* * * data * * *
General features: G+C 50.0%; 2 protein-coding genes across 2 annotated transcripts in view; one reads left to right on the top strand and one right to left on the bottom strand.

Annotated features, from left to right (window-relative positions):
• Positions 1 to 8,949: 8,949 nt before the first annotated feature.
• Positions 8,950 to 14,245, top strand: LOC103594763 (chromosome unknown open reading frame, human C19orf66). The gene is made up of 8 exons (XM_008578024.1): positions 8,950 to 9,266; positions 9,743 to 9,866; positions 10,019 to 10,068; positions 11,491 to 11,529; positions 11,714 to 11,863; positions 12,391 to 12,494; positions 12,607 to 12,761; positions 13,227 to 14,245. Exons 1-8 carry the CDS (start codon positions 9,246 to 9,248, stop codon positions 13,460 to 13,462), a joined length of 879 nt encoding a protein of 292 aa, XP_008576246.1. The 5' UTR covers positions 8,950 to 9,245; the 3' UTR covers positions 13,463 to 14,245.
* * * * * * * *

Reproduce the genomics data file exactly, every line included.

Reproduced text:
General features: G+C 50.0%; 2 protein-coding genes across 2 annotated transcripts in view; one reads left to right on the top strand and one right to left on the bottom strand.

Annotated features, from left to right (window-relative positions):
• Positions 1 to 8,949: 8,949 nt before the first annotated feature.
• Positions 8,950 to 14,245, top strand: LOC103594763 (chromosome unknown open reading frame, human C19orf66). The gene is made up of 8 exons (XM_008578024.1): positions 8,950 to 9,266; positions 9,743 to 9,866; positions 10,019 to 10,068; positions 11,491 to 11,529; positions 11,714 to 11,863; positions 12,391 to 12,494; positions 12,607 to 12,761; positions 13,227 to 14,245. Exons 1-8 carry the CDS (start codon positions 9,246 to 9,248, stop codon positions 13,460 to 13,462), a joined length of 879 nt encoding a protein of 292 aa, XP_008576246.1. The 5' UTR covers positions 8,950 to 9,245; the 3' UTR covers positions 13,463 to 14,245.